1. Finding love should be easier when you don’t meet societal standards of beauty, but societies standards make you feel that you aren’t worthy of love.

2. Negative comments about weight perpetuate weight gain. I no longer accept malicious comments and will challenge them or turn them into positive affirmations internally.

3. My time is for creative, meaningful experiences and not absurdly weighted towards attaining punishing weight loss goals.

4. Diets always fail and eventually lead to binges. Change habits in small ways to make a global impact.

5. Challenging negative self talk. I deserve better than to project social expectations which have never served me onto myself in a bad way.

I used to be fairly thin, but I was just as unhappy and so much more of my time was spent on dissatisfying activities that stopped me from developing spiritually.

I am beginning to experience a great deal of pain just getting about normally and I need to make room for exercise, but not at the expense of my happiness and progress in life.

I’m glad I’m not conventionally attractive because at least people see me for my personality and not what I look like. That’s a far better starting point for long term happiness than beauty.

I’m not going to sit here and say ‘fat is beautiful, or healthy, or happy’, but I will say, fat teaches you to accept yourself and to challenge your limitations, to become a person people can look to for other reasons than my flesh suit.

Fat is often seen as weakness, but fat can be powerful. A desire to overcome expectation, to become happier in spite of what you look like or who you ought to be. We learn acceptance and forgiveness, both towards society and towards ourselves, so profoundly affected by it before we even have a chance to fight back.

Fat is forgiveness, acceptance and power.

J

Cutting Out Caffeine: One Week to Less Anxiety

It’s been a weird week.

I cut out caffeine.

Why did I do it? Well, I’m an addict you see. An addict, hooked on one of the last remaining socially acceptable chemicals.

I was so bad that I used to get coffee every morning before work, from fancy coffee places. My coffee was sweet, but my bank account was bitter! I was drinking 3-4 cups while I was at work. I was relying on it for focus, for energy and just to keep me moving.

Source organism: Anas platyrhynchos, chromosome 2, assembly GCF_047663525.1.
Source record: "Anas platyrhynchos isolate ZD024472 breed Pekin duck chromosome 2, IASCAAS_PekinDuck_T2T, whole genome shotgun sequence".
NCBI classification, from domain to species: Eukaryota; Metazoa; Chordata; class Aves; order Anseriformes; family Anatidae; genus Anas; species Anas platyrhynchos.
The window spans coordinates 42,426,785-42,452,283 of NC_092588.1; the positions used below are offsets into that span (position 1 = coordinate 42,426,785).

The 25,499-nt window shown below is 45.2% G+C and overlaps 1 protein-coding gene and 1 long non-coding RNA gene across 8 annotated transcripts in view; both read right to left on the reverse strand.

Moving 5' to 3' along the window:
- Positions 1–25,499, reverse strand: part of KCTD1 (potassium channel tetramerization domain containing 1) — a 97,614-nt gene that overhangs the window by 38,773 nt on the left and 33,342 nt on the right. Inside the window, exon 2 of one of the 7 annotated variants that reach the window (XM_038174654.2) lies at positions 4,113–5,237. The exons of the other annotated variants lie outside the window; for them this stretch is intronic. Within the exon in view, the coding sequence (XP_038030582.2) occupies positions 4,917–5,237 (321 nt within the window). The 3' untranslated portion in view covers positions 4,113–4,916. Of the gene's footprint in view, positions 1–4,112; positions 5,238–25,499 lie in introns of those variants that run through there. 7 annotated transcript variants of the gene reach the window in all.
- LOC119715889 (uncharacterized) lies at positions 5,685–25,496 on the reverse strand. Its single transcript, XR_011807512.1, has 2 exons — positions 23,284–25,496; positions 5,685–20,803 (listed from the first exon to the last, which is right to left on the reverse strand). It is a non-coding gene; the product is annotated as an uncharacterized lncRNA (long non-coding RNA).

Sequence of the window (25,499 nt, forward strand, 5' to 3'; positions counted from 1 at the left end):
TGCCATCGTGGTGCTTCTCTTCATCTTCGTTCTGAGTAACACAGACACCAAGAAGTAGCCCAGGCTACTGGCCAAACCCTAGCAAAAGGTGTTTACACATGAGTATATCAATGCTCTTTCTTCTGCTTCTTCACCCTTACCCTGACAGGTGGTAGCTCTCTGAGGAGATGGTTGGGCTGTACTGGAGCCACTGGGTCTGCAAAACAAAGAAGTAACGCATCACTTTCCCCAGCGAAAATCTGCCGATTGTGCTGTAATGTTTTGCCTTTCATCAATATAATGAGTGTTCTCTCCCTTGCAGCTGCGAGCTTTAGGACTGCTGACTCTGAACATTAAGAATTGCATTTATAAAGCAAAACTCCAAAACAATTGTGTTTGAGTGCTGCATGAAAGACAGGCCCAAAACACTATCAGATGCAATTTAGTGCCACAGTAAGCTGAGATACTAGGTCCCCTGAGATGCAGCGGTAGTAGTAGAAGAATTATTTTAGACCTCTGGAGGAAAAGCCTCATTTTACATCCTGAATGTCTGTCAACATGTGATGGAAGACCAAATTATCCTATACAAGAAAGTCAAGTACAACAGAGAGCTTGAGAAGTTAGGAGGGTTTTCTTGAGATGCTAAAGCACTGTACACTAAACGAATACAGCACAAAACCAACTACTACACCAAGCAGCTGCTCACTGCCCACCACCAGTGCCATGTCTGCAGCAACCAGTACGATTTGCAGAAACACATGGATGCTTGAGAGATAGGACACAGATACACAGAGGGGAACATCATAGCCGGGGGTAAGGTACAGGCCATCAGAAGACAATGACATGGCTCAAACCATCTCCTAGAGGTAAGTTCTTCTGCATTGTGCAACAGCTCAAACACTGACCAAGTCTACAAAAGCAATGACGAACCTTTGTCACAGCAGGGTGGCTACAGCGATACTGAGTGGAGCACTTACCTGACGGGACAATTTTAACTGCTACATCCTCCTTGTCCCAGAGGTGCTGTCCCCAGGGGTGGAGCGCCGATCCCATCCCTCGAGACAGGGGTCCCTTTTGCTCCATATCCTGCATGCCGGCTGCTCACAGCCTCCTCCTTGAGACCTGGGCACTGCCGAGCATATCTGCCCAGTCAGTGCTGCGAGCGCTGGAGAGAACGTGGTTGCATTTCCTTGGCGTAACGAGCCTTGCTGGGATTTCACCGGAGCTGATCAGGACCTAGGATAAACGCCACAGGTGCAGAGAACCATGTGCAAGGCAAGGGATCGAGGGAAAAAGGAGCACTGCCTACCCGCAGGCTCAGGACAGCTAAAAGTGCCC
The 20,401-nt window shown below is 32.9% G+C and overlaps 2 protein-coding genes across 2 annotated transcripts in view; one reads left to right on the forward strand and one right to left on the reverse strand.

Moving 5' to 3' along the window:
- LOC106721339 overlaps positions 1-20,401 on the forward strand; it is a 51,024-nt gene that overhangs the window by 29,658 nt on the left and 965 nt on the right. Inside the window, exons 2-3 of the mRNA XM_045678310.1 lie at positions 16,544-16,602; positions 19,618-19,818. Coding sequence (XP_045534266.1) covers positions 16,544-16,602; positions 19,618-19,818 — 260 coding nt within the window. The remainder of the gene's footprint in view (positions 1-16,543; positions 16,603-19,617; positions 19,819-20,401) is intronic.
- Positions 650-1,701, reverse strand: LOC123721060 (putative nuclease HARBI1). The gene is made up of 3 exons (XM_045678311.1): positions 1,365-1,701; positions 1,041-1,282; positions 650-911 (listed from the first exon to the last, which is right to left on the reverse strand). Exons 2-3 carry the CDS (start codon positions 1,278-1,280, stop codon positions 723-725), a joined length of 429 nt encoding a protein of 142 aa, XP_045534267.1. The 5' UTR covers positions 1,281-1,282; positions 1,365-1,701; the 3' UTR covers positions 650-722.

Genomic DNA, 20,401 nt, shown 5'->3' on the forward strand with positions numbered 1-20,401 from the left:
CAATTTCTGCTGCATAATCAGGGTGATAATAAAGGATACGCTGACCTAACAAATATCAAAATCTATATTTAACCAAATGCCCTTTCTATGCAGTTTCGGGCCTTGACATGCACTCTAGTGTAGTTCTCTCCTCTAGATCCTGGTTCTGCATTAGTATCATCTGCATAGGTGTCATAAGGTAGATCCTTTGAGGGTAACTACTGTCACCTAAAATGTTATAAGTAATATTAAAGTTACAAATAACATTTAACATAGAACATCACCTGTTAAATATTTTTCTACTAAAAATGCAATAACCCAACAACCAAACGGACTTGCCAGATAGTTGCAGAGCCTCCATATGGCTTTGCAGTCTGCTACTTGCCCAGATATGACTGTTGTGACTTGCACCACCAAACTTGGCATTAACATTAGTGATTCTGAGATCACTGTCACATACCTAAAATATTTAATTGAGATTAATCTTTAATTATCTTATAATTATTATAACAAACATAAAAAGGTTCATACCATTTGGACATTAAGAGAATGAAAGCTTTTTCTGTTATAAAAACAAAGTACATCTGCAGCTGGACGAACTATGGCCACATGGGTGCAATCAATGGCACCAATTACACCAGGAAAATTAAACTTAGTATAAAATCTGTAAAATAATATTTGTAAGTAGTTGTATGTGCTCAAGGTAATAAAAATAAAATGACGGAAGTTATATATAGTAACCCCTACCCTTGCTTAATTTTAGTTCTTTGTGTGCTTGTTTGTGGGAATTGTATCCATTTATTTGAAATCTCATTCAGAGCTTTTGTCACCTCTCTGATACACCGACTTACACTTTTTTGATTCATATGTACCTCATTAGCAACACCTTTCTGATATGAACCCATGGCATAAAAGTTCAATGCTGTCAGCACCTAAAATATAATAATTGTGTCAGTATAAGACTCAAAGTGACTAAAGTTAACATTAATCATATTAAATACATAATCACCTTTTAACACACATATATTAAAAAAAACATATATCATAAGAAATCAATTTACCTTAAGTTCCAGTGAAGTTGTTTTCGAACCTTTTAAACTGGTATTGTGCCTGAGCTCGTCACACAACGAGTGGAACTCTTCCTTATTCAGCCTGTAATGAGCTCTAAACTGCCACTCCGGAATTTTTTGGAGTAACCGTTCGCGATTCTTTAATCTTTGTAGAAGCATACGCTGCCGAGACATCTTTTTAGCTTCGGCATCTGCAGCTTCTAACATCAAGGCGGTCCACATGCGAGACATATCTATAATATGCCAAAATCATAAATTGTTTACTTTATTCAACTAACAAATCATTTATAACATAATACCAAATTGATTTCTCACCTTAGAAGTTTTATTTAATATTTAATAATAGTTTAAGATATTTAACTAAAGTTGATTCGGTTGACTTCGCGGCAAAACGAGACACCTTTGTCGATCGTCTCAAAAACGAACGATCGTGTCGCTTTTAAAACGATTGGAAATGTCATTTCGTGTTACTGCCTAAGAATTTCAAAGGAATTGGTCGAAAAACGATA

And I was suffering from a whole range of anxiety related problems. Palpitations, chest tightness, muscle tightness, somatic paint, the list goes on and on.

Now, if you’ve been following my blog, I’ve been trying to tackle my mental health difficulties in a whole host of different ways. I’ve been eating vegan, meditating a lot, trying to follow my bliss, and lately, embarking on acupuncture treatments and chiropractic manipulations. I’m really making a concerted effort to become healthy again.

Caffeine is my substance. It’s my vice. I’m naturally a bit slow, a little bit spacey, like an astronaut on the moon, but this jet fuel helps me stay in tow with a fast moving world.

But at what cost?

Health problems? Anxiety? Over stimulation?

I wanted to see what it would be like to take it all away, just for a week and see how it felt. I’ve spent so many years buzzing about like a hyperactive bumblebee that I had forgotten what it feels like to not have that dynamo drink powering me up as I go.

So what happened?

Well, at first, as you can imagine with any kind of caffeine withdrawal, I felt a bit off for a few days. Headaches, lethargy etc. You know, the usual stuff.

But then, I really began to acclimatise and I noticed a couple of things.

I was eating more.

Something about caffeine suppressed my appetite enough that it was extremely noticeable when I took it away. I was eating more food and also food which was less good for me. So, in theory, that’s 1 for coffee and 0 for me.

I was spaced out all the time.